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CD Reviews: Libbie Schrader
Libbie Schrader: Letters To Boys
December 2004
By: Marco Nieves
album cover of Libbie Schrader's Letters To Boys

It's raining on a cozy night. You're tucked in with a lot of volatile memories and in need of heartfelt emotional cleansing. The CD player calls you for a challenge. You stare at Norah Jones, but you want something with more attitude; you notice Dido, but you want something more piano-driven and zestful. Then you stumble upon Libbie Schrader's Letters to Boys. The rain gets louder and the thunder starts to creep in through the drafts. Perfect.

After listening to it, you realize that in this album Libbie is expressing all the pains of unrequited love with unmitigated songwriting, and you can't stop listening to these revelations that bare her soul. Accompanied by enchanting piano-playing and emotive build-ups, it's a mixture of provoked frustration, playful desire, and thwarted recognition. Her whimsical songwriting entraps you with interest at the same time that it ignites a feeling of I-know-exactly-what-she-is-talking-about. The tracks range between mid-tempo piano-pop and cadences that can't go wrong with her soothing, yet curiously vigorous voice. In songs like War on Science and It Breaks Today you get the chance to release with intensity and vehement reason. For contrast you get tracks like Come When I Call and So Close, melodious songs that showcase a beautiful vulnerability that almost obliges her to sing in susurration. This vacillation between emotions doesn't make the album confusing, it covers aspects that complete us as receptive beings, and Libbie has the gift to make it so amazingly palpable. The tracklisting is over but a surprising live track arises in the end in which she finally reassures herself and the man she wants that he will eventually be hers. No better way to end an album full of songs about misfortunes than a track of hope, security and the end of brooking with the fickle men that hover between being-in-love and not-so-much-anymore.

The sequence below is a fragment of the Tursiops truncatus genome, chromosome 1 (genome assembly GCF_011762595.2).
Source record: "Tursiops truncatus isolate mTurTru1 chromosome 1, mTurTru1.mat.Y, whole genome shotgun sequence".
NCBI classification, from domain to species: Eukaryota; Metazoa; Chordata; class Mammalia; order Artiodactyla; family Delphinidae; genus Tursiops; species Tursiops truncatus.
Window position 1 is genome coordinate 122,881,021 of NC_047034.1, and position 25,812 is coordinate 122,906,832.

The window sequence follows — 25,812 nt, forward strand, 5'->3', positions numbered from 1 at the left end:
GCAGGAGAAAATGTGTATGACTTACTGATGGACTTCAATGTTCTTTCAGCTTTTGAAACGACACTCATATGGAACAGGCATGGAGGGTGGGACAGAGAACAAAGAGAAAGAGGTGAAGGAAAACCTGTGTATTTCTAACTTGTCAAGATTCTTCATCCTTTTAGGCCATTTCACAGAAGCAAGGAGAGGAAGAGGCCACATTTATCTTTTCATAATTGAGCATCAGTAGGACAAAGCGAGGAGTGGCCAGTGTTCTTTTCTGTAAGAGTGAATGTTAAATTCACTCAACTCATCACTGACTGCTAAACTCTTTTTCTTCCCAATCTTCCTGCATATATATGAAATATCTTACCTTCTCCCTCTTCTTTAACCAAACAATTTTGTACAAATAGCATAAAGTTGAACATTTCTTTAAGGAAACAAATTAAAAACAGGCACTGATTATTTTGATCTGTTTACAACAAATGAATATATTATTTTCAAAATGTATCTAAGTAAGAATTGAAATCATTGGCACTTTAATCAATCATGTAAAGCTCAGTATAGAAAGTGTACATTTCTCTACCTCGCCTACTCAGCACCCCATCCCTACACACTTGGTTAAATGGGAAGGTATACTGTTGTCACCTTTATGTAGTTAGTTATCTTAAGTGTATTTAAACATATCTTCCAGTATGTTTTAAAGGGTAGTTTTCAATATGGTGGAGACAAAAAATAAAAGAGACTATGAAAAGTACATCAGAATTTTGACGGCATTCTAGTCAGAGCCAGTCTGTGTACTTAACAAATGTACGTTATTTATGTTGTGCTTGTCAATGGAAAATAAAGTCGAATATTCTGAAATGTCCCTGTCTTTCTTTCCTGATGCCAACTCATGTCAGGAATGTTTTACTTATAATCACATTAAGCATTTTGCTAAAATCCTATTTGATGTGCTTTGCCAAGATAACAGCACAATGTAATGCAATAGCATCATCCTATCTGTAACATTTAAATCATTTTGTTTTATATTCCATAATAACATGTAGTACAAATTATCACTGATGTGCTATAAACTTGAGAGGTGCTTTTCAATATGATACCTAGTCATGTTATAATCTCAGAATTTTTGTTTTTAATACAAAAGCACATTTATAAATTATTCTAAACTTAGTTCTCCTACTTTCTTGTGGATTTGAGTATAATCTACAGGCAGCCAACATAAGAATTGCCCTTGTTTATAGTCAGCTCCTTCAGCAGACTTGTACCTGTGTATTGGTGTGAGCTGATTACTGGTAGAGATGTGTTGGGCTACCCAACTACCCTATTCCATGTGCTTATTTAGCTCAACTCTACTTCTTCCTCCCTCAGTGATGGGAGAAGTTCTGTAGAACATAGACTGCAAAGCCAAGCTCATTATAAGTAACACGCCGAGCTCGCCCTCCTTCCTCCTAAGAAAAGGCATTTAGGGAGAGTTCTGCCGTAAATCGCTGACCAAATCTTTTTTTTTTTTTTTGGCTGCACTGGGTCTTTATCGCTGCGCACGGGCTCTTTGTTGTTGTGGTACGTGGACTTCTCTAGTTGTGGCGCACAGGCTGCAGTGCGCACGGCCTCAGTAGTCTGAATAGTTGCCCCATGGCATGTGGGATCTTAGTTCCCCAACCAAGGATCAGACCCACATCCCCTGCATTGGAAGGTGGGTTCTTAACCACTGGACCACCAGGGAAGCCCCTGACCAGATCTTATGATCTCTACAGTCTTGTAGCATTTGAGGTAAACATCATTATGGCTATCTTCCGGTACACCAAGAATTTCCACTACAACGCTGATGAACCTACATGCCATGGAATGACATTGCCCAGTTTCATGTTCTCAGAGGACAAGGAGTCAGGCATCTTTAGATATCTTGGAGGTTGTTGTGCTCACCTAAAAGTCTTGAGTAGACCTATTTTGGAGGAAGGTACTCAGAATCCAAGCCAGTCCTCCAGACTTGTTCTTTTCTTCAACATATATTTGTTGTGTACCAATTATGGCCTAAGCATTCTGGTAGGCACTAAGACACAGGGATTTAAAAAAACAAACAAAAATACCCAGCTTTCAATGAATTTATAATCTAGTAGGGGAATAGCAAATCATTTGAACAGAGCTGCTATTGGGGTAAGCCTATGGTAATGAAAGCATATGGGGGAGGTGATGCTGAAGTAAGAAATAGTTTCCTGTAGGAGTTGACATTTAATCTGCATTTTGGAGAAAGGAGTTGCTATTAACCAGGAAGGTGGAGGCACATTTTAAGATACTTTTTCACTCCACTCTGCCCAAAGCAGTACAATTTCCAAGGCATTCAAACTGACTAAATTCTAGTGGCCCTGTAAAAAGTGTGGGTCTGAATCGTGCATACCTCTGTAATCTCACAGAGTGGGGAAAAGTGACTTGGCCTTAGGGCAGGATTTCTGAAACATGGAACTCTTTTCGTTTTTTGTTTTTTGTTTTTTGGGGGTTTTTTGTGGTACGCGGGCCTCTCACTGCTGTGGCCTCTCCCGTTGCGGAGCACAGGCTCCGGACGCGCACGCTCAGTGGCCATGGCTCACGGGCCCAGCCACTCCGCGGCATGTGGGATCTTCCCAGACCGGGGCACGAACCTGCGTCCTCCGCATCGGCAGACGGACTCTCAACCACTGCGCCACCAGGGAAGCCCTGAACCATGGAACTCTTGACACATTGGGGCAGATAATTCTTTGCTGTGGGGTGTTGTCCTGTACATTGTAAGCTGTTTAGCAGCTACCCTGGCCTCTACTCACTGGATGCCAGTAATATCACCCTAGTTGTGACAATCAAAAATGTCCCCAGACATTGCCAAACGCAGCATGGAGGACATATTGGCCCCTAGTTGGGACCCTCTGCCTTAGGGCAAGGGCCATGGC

Now the raindrops have turned into a choir, singing about all those times you thought you'd never find the man of your dreams, and the thunder encourages you to keep fighting. The world has much to thank Libbie Schrader for this exceptional new album that surely marks the start of a promising future.